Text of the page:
Canadian winters are no joke. Between heavy snowfall, icy roads, and overall unpleasant low temperatures, many Canadian citizens choose to escape the winter season and “fly south.” Typically, this process includes leaving your residence vacant for several weeks – or even months – at a time. Unfortunately, your home insurance may be affected by your seasonal habits.
Many insurance providers will lapse or void your home insurance if it is vacant for 30 days or more. That number varies by provider. Thankfully, most providers will only consider a home “vacant” if there is no intent to return. That still does not mean there is risk, however! Unoccupied homes can lead to trouble, and unless proper preventative measures are taken you may risk your claims for damages that occur during a time where your home was unmonitored being denied.
A home can be deemed unoccupied if you are away regardless of the duration, whether that is for a single day, a month, or even several months.
If you like to snowbird, how can you ensure your home is kept safe? How can you avoid your home insurance from being voided?
Other reasons your home insurance policy may be voided
There are numerous reasons why your home insurance policy could be voided. Those include, but are not limited to, the following list:
- Failure to make monthly (or annual) payments
- Non-renewal because an insurance company stopped offering a certain product or stopped serving a certain area
- Increased risk
- Too many insurance claims
- Switching providers without notifying your insurer
- Nondisclosure, fraud, or illegal activities
- Making a claim and not using claim money to do repairs
It is safe to say that most reasons for your home insurance policy being voided are preventable. Even if leaving your home vacant is unavoidable, there are ways you can look after your property before you leave and by asking someone to help you out!
Here is what you should do before you take off for the winter or go away on vacation:
Check in or get someone to do it for you (and often!)
The biggest risk that empty houses may be exposed to is damage or theft, as homes that are left unoccupied are more appealing for thieves. For many insurance providers, you may risk voiding your insurance policy if you leave your home unmonitored and empty for longer than four days. You will want to either check the exact wording of your policy or assess the clarity of the timeframe by calling up your insurance broker. Not a snowbird, but planning to go away on vacation? That’s fine – but you should ask a friend, a family member, or a trusted neighbour to monitor your home regularly. This regular check-in should include ensuring that your home is properly heated (especially if you are going on vacation during the winter months) and that there is no accumulation of possible damage-causing snow, debris, and ice surrounding the roof of your home.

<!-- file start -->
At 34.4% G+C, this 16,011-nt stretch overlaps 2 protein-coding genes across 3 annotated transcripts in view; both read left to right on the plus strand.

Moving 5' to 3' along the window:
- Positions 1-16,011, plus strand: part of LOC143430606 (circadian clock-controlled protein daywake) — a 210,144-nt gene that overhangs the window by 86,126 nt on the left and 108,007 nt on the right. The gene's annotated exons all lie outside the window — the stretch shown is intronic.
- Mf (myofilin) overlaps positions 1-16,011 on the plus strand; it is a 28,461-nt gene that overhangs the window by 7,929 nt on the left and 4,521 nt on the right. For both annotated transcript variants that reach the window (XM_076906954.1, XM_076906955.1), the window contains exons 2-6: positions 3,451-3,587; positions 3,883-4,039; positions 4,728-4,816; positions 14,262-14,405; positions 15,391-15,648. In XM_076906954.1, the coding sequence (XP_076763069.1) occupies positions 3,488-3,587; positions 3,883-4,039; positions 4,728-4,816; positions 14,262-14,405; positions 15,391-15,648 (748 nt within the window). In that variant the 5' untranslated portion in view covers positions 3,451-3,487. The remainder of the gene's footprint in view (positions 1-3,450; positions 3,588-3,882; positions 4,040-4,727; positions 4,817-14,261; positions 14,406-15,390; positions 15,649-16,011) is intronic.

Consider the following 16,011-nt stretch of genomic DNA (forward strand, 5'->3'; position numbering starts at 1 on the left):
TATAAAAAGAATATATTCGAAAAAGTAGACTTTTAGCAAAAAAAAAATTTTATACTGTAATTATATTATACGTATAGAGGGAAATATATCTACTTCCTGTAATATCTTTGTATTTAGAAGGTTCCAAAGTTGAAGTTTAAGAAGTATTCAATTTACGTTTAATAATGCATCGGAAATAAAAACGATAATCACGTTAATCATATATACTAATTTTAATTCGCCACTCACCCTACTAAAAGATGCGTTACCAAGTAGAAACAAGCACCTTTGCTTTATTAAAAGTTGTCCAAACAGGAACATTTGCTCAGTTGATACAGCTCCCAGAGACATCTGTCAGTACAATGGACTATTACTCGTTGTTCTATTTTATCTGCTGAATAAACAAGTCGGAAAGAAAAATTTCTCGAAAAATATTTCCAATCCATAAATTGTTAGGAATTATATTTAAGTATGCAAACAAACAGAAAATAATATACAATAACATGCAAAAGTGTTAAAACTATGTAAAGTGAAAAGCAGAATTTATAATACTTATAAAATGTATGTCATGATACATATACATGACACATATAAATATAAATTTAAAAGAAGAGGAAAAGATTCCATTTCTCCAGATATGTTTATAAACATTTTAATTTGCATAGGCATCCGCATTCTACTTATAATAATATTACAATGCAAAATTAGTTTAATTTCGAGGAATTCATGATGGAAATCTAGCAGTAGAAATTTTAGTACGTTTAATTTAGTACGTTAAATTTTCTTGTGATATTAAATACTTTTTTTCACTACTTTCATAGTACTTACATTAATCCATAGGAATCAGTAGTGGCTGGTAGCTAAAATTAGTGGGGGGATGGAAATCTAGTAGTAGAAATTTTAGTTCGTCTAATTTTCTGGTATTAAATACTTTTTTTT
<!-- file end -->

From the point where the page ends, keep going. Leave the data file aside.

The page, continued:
Depending on your provider, you may be asked to have someone check in on your home as frequently as ever 24 hours. This number will vary from provider to provider but it is always safe to check first by reading over your policy or getting in touch with your broker.
Obviously unoccupied homes may be targets for thieves
Burglary and break-ins are still prevalent threats, even if our homes are occupied. However, homes are even more appealing to thieves when they appear empty. This is because there is less chance of encountering someone or having police be involved if no one is home. Besides hiring a house-sitter, who may regularly turn on lights to give the appearance of occupancy, you can install outdoor and indoor lights, stall your newspaper delivery service to avoid pileup, and ask a neighbour to clear the snow out of your pathways as often as they can.
Your home insurance generally will include coverage for break-ins, theft, and burglary up until a certain limit. This is especially true for higher value items, such as watches, jewelry, heirlooms, etc. You may need to talk to your insurance broker about additional coverage or a “rider” to include reimbursement for these specific items.
Prepare your home beforehand
If you are a snowbird or plan to go away on vacation, it is important to get someone to check in on your home, but you should also take the necessary measures to ensuring that your home is primed to temporarily remain empty. Let your “house-sitter” know exactly what to do if things go awry, like if your pipes freeze, if the furnace malfunctions, or if there is water damage.
Did you know that water damage is one of the most common home insurance claims in Canada? To reduce your risk of water damage, it is advised that you shut off your water for the duration of your vacation or flight sought. This includes draining your plumbing systems and placing antifreeze where applicable. If a serious storm should occur and your power goes out, this can save your toilet bowls, water heaters and pipes from freezing over and bursting.
Claims due to water damage that result from a lack of checking your unheated and unmonitored, empty home will likely not be covered by your home insurance policy. This is because the majority of insurance companies only cover water damage that results from unexpected or abrupt leaks, and only if you are regularly looking after your home up until that point. Consider the addition of flood insurance to your home policy. It comes at a small added cost for huge protection.
In the end, the most important thing is to understand what you have coverage for and what you may not. Take the preventative measures, ask someone to monitor your house periodically (most insurance providers may require a visit once per every 24 hours) and enjoy your time away from the harsh Canadian winters.